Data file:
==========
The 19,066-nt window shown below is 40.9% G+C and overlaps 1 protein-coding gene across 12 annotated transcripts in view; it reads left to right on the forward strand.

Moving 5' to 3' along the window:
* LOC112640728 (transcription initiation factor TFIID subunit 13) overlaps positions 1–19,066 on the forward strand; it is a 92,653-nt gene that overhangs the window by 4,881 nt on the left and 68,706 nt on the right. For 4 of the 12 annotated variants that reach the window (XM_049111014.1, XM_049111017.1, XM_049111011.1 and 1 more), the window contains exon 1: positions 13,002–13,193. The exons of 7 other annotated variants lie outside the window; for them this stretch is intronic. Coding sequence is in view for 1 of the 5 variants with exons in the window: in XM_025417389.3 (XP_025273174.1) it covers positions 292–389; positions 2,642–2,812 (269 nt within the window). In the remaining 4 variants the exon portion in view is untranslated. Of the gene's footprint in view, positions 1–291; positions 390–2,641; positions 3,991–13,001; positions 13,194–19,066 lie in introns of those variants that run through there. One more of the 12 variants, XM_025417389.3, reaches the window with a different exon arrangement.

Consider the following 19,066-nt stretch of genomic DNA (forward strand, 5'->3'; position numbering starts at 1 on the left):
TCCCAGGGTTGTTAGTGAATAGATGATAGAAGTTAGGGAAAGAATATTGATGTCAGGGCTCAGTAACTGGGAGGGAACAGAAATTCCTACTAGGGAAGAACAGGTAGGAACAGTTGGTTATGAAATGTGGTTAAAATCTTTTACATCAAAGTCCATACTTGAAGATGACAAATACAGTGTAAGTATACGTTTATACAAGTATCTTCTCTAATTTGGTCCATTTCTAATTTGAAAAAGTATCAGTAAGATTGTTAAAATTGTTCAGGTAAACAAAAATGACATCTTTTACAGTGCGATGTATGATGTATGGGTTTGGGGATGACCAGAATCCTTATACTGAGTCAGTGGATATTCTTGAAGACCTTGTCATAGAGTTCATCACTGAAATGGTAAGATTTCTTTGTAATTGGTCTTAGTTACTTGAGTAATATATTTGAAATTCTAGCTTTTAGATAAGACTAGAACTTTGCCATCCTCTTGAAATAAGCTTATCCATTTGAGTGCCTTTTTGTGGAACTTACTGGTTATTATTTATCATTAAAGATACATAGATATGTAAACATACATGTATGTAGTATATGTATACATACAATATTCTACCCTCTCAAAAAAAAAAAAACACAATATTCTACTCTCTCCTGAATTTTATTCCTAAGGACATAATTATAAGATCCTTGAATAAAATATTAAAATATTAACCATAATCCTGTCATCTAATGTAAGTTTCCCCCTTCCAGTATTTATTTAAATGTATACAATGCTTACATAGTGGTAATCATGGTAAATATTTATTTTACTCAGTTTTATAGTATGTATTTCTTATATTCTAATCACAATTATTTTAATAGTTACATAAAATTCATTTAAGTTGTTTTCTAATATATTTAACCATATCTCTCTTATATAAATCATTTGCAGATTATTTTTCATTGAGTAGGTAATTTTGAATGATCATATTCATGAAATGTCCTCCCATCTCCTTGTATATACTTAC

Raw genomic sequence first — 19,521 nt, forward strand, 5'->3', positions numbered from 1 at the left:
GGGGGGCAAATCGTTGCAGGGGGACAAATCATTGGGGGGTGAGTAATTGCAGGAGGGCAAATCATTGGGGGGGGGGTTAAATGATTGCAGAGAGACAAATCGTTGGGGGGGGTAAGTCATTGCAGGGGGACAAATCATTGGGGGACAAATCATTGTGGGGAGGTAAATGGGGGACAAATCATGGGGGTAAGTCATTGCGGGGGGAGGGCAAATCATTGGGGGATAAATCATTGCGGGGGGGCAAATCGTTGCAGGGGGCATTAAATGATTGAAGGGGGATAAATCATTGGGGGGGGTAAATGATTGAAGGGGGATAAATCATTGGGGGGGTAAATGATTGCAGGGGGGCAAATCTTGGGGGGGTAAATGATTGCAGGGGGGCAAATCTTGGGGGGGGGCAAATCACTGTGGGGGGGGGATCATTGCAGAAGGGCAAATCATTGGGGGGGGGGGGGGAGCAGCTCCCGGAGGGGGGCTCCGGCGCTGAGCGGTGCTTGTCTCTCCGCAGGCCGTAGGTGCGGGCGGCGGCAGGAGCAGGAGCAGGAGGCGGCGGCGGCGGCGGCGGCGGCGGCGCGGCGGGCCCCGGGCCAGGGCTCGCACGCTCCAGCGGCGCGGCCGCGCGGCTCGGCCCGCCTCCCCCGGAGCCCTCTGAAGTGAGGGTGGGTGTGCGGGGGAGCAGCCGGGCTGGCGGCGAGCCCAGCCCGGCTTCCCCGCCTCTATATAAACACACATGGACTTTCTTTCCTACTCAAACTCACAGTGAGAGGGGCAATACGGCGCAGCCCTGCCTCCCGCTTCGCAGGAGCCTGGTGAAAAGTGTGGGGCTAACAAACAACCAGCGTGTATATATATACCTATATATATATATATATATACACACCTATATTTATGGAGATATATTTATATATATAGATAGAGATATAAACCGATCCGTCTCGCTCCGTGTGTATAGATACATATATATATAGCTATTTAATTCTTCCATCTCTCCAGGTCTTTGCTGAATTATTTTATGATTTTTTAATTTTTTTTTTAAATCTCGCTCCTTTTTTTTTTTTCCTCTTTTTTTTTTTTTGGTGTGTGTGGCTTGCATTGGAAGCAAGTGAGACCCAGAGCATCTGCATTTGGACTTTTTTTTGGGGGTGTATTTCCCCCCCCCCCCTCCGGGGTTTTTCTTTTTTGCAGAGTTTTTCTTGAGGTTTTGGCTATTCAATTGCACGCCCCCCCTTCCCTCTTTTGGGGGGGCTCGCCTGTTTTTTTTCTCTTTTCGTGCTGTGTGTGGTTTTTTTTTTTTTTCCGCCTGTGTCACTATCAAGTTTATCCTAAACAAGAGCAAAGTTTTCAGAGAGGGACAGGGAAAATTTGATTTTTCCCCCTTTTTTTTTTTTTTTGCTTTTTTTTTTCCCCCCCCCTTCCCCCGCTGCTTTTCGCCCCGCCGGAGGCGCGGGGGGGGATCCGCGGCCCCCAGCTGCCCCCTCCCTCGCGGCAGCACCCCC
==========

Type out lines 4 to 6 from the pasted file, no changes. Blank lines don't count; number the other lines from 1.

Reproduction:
Consider the following 19,066-nt stretch of genomic DNA (forward strand, 5'->3'; position numbering starts at 1 on the left):
TCCCAGGGTTGTTAGTGAATAGATGATAGAAGTTAGGGAAAGAATATTGATGTCAGGGCTCAGTAACTGGGAGGGAACAGAAATTCCTACTAGGGAAGAACAGGTAGGAACAGTTGGTTATGAAATGTGGTTAAAATCTTTTACATCAAAGTCCATACTTGAAGATGACAAATACAGTGTAAGTATACGTTTATACAAGTATCTTCTCTAATTTGGTCCATTTCTAATTTGAAAAAGTATCAGTAAGATTGTTAAAATTGTTCAGGTAAACAAAAATGACATCTTTTACAGTGCGATGTATGATGTATGGGTTTGGGGATGACCAGAATCCTTATACTGAGTCAGTGGATATTCTTGAAGACCTTGTCATAGAGTTCATCACTGAAATGGTAAGATTTCTTTGTAATTGGTCTTAGTTACTTGAGTAATATATTTGAAATTCTAGCTTTTAGATAAGACTAGAACTTTGCCATCCTCTTGAAATAAGCTTATCCATTTGAGTGCCTTTTTGTGGAACTTACTGGTTATTATTTATCATTAAAGATACATAGATATGTAAACATACATGTATGTAGTATATGTATACATACAATATTCTACCCTCTCAAAAAAAAAAAAACACAATATTCTACTCTCTCCTGAATTTTATTCCTAAGGACATAATTATAAGATCCTTGAATAAAATATTAAAATATTAACCATAATCCTGTCATCTAATGTAAGTTTCCCCCTTCCAGTATTTATTTAAATGTATACAATGCTTACATAGTGGTAATCATGGTAAATATTTATTTTACTCAGTTTTATAGTATGTATTTCTTATATTCTAATCACAATTATTTTAATAGTTACATAAAATTCATTTAAGTTGTTTTCTAATATATTTAACCATATCTCTCTTATATAAATCATTTGCAGATTATTTTTCATTGAGTAGGTAATTTTGAATGATCATATTCATGAAATGTCCTCCCATCTCCTTGTATATACTTAC

Raw genomic sequence first — 19,521 nt, forward strand, 5'->3', positions numbered from 1 at the left: